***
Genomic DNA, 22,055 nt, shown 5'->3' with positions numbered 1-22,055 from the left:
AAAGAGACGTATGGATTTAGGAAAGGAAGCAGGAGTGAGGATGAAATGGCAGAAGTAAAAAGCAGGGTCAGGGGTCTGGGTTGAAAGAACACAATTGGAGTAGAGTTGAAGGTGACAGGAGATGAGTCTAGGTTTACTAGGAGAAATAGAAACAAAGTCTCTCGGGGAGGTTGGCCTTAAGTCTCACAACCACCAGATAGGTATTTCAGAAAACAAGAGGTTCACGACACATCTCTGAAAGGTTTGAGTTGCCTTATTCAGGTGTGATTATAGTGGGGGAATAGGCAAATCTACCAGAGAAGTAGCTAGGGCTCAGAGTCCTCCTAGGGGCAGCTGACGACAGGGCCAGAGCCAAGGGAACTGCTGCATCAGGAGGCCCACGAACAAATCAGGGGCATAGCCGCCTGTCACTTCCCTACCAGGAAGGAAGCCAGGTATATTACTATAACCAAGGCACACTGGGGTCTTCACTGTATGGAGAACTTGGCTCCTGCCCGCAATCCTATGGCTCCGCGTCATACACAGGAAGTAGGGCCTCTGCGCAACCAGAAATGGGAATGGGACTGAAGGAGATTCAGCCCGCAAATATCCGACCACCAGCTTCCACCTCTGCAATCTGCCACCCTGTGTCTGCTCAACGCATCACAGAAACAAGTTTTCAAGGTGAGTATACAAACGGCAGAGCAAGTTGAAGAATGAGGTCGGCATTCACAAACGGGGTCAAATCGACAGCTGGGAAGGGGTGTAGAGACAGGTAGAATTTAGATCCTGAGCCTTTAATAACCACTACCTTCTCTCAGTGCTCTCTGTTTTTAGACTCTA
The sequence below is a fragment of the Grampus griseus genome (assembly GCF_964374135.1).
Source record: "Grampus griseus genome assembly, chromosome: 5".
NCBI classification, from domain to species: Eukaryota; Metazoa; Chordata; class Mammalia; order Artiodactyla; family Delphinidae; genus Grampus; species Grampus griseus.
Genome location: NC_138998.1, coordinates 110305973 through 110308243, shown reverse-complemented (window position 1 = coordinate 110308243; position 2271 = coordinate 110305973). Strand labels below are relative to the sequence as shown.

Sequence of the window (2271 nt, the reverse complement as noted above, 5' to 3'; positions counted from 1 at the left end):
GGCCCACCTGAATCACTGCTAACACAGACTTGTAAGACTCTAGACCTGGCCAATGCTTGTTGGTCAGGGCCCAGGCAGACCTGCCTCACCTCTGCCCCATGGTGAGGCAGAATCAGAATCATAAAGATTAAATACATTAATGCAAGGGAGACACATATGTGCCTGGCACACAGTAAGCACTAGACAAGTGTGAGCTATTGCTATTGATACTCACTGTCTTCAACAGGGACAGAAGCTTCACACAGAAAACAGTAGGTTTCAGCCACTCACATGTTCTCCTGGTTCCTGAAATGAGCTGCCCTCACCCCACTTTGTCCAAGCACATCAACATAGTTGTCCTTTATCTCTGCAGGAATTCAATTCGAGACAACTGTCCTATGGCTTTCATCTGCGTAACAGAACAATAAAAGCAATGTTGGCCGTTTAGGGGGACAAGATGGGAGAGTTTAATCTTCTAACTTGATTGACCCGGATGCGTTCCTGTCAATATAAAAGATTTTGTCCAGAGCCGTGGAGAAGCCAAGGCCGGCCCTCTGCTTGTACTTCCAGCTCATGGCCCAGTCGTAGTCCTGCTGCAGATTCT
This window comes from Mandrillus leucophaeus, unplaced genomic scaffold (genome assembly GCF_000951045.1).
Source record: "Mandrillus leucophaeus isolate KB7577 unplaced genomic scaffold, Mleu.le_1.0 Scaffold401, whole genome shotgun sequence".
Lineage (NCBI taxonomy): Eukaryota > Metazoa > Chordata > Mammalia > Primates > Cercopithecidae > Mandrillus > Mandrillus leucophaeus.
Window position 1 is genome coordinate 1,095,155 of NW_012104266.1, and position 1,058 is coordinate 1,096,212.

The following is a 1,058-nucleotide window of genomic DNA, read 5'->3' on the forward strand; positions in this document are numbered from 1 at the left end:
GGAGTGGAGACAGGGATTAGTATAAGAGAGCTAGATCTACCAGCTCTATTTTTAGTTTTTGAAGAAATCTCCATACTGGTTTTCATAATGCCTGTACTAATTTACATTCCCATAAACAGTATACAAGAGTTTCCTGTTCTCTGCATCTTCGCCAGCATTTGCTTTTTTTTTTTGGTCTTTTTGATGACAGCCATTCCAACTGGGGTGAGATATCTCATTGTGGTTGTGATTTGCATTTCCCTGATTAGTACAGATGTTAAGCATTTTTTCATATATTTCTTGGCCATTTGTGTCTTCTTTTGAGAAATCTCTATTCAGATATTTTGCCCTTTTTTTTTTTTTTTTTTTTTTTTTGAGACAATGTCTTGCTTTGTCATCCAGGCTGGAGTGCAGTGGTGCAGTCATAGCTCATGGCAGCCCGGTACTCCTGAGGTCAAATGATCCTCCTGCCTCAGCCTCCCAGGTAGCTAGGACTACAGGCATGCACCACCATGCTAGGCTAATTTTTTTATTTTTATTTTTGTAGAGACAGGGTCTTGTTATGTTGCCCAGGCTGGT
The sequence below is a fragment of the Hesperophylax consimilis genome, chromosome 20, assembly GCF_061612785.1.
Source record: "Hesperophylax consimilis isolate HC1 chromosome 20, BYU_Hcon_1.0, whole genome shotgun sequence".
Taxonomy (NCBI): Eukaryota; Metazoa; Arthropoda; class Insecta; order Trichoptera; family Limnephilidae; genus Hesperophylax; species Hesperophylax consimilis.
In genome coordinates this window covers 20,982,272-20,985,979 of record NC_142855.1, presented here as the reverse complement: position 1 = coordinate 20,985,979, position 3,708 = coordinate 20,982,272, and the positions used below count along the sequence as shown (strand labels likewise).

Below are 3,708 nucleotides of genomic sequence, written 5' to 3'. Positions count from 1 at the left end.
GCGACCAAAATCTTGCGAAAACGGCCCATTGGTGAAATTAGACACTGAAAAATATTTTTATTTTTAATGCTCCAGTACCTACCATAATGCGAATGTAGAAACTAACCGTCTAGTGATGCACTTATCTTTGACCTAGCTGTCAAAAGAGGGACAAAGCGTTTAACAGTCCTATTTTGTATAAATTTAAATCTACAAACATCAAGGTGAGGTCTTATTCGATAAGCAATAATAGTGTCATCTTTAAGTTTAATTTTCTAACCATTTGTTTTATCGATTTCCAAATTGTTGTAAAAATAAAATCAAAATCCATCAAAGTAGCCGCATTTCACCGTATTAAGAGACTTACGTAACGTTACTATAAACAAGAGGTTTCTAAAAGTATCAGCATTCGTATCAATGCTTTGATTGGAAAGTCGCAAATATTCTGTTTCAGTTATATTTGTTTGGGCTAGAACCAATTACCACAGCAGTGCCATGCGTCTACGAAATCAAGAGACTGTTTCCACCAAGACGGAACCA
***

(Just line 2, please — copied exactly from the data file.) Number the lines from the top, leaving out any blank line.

AAAGAGACGTATGGATTTAGGAAAGGAAGCAGGAGTGAGGATGAAATGGCAGAAGTAAAAAGCAGGGTCAGGGGTCTGGGTTGAAAGAACACAATTGGAGTAGAGTTGAAGGTGACAGGAGATGAGTCTAGGTTTACTAGGAGAAATAGAAACAAAGTCTCTCGGGGAGGTTGGCCTTAAGTCTCACAACCACCAGATAGGTATTTCAGAAAACAAGAGGTTCACGACACATCTCTGAAAGGTTTGAGTTGCCTTATTCAGGTGTGATTATAGTGGGGGAATAGGCAAATCTACCAGAGAAGTAGCTAGGGCTCAGAGTCCTCCTAGGGGCAGCTGACGACAGGGCCAGAGCCAAGGGAACTGCTGCATCAGGAGGCCCACGAACAAATCAGGGGCATAGCCGCCTGTCACTTCCCTACCAGGAAGGAAGCCAGGTATATTACTATAACCAAGGCACACTGGGGTCTTCACTGTATGGAGAACTTGGCTCCTGCCCGCAATCCTATGGCTCCGCGTCATACACAGGAAGTAGGGCCTCTGCGCAACCAGAAATGGGAATGGGACTGAAGGAGATTCAGCCCGCAAATATCCGACCACCAGCTTCCACCTCTGCAATCTGCCACCCTGTGTCTGCTCAACGCATCACAGAAACAAGTTTTCAAGGTGAGTATACAAACGGCAGAGCAAGTTGAAGAATGAGGTCGGCATTCACAAACGGGGTCAAATCGACAGCTGGGAAGGGGTGTAGAGACAGGTAGAATTTAGATCCTGAGCCTTTAATAACCACTACCTTCTCTCAGTGCTCTCTGTTTTTAGACTCTA